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At least 458 US crimes tied to extremism involved veterans, active-duty troops

The University of Maryland's McKeldin Library. (Carmichael Library/Flickr)
December 19, 2021

The number of people with military backgrounds who committed criminal acts motivated by extremist views has jumped during the last ten years, according to new research at the University of Maryland. Without intervention, experts worry, those numbers will continue to rise.

What they want to do is get ahead of the problem, and increase outreach to this new generation of Iraq and Afghanistan veterans to get them engaged and supported to prevent any allure of extremist groups from taking hold.

“It’s very easy to say, well, Charlottesville, and 2020 and 2021, those were anomalies,” said William Braniff, an Army veteran who leads the university’s National Consortium for the Study of Terrorism and Responses to Terrorism, or START. “I think they’re a reflection of the political climate in the United States, and veterans are a subset, a cross section of America. They reflect the same trend lines that we’re seeing in the broader American population. So I don’t think we’re seeing, I don’t think this is some sort of blip that will completely reverse itself in any sense.”

START’s latest report, released Wednesday, identifies 458 people with military backgrounds who were either arrested, charged, or indicted after committing criminal acts that were motivated by extremist political, economic, social, or religious goals since 1990.

That total includes 107 veterans and 11 others with military ties, including “one active-duty Marine, two Army Reservists, two Army National Guard members, two Marine Reservists, two Civil Air Patrol Cadets, and one member of the Army and one member of the Air Force who enlisted after January 6, 2021,” the study found.

But even if the Jan. 6 military participants are removed from the data set, the researchers found, the average number of people with military backgrounds who engage in those criminal acts has jumped from 6.9 to 17.7 per year.

“And why? We just concluded the two longest wars in U.S. history, unsatisfactorily, in two Muslim-majority countries in a hyperpolarized moment in American history. So those underlying factors are not going away,” Braniff said.

Before the year is out, the Pentagon is expected to release an internal review ordered by Defense Secretary Lloyd Austin on extremism within the ranks and new guidelines for commanders on how to deal with troops who embrace extremist views.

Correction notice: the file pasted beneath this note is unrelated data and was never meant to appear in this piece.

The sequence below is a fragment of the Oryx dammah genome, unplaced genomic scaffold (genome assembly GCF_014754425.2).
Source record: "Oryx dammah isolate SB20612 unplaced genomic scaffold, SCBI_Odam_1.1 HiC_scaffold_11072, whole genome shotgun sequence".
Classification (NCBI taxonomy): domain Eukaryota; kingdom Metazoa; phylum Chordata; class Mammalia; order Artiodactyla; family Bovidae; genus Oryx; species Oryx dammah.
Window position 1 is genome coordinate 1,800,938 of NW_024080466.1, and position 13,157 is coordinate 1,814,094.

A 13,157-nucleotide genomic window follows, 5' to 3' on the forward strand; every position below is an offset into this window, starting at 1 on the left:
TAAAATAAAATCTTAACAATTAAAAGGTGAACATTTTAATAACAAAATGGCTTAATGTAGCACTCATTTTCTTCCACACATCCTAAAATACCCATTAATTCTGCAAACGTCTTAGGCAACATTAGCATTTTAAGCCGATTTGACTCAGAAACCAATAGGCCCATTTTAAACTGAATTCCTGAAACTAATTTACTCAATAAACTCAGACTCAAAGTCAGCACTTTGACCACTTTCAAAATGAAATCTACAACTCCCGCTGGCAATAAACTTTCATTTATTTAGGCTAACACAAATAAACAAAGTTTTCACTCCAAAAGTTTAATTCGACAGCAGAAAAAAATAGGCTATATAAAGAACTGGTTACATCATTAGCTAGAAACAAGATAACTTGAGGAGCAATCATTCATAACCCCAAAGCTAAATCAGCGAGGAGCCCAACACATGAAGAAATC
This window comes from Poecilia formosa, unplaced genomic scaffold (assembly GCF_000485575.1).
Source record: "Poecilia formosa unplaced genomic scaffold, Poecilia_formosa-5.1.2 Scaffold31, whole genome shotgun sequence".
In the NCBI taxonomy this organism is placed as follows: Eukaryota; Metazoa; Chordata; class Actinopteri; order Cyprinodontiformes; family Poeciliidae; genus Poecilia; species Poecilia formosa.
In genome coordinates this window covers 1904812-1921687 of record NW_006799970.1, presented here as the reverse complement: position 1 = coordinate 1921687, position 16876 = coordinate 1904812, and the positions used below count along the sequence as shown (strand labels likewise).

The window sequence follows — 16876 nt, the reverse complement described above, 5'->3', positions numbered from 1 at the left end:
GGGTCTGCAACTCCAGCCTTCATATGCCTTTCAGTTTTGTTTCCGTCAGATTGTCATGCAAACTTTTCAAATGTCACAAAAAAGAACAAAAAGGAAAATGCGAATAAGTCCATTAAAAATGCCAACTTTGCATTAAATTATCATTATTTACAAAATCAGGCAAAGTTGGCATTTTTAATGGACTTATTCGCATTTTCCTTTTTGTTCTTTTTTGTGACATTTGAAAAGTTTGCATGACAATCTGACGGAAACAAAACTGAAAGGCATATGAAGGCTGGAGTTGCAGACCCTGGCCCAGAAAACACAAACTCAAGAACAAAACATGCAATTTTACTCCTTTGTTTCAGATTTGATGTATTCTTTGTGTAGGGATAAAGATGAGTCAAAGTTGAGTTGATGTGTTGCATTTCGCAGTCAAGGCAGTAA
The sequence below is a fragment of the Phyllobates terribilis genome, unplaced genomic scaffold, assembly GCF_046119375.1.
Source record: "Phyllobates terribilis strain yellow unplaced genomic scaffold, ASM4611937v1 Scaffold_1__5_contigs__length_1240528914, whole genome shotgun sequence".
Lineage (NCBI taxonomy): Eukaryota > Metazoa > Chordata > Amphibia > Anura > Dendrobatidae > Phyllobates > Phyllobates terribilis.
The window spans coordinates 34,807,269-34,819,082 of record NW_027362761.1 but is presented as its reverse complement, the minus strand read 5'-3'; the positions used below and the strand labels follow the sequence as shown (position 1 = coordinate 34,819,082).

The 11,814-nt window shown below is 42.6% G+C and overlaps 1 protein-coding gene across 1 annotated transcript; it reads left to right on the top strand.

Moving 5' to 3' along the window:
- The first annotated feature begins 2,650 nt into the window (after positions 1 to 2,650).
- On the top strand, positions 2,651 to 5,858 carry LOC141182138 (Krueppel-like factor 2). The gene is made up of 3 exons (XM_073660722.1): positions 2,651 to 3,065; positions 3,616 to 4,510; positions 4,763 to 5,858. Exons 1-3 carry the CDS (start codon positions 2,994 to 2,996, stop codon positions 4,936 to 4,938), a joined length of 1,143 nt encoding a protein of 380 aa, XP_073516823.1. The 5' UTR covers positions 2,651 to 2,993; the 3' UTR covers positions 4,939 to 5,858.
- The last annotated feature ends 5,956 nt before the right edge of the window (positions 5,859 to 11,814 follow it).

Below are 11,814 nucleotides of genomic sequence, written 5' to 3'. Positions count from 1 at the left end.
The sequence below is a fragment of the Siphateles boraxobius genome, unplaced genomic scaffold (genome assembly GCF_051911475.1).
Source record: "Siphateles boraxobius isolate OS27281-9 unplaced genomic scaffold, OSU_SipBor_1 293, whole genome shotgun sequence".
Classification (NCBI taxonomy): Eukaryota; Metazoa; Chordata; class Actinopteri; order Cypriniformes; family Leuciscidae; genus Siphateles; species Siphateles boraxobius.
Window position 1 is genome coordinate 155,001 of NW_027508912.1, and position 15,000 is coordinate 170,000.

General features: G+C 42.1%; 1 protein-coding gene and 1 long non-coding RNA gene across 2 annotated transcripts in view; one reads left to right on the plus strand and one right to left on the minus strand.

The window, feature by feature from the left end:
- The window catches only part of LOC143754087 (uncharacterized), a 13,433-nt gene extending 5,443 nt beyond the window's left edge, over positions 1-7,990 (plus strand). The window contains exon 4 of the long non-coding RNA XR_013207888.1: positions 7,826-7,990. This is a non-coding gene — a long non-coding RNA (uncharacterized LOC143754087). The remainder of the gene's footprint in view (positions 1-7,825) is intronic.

Braniff and several other groups are looking closely at how extremism takes hold.

What they’ve found is that some newly separated service members are falling through the cracks. Due to privacy concerns, their contact information is no longer shared with government-affiliated veterans service organizations, which have a harder time finding and connecting with them.

That lack of connection can be compounding. Most of the veterans known to have joined extremist groups did so about 10 years after separating from the military, and many had a history of trying unsuccessfully to maintain jobs and relationships.

To conduct the research, the consortium pulled data from police reports, court records, and news reports in all 50 states. It’s likely the data set did not capture all arrests, because some state and county records were either difficult to obtain or did not identify military service, Braniff said.

Spikes in domestic terrorism also occured after previous military conflicts, Braniff said.

“The overwhelming majority of veterans came home from the wars of the last few decades and are contributing to American society in amazing ways,” he said. “But a small number are also over-represented among violent extremists. And so really, the question before us is recognizing the cyclical pattern of wars and domestic terrorism. Are we willing to compete for the next veteran, and tell them that we love them…or are we going to let the local militia win?”

Braniff and others have formed We the Veterans, which along with the University of Maryland has advised DOD as it conducted its extremism review, which is expected to be released before the end of the year.

But the review itself is a sensitive undertaking; any efforts by the Biden-administration Pentagon to address extremism in the ranks may face political criticism that the military is becoming “too woke.”

It also will arrive as the Defense Department is trying to get its force fully vaccinated from Covid —but now seven Republican governors are rejecting the Pentagon’s authority to require vaccines for their National Guard troops.

When asked Thursday whether the Pentagon was worried that service members who are forced out of the military because they refuse the vaccine might become radicalized, Pentagon press secretary John Kirby said maintaining readiness outweighed that risk.

“While it may be a political issue in society, it’s not a political issue here in the United States military,” Kirby said. “It is a valid military medical requirement, and it is a lawful order.”

“The extreme opposite view of your question would be that we wouldn’t enforce this lawful order, this medical requirement, because we’d be worried that we might radicalize a member of the armed forces.”


© 2021 Government Executive Media Group LLC

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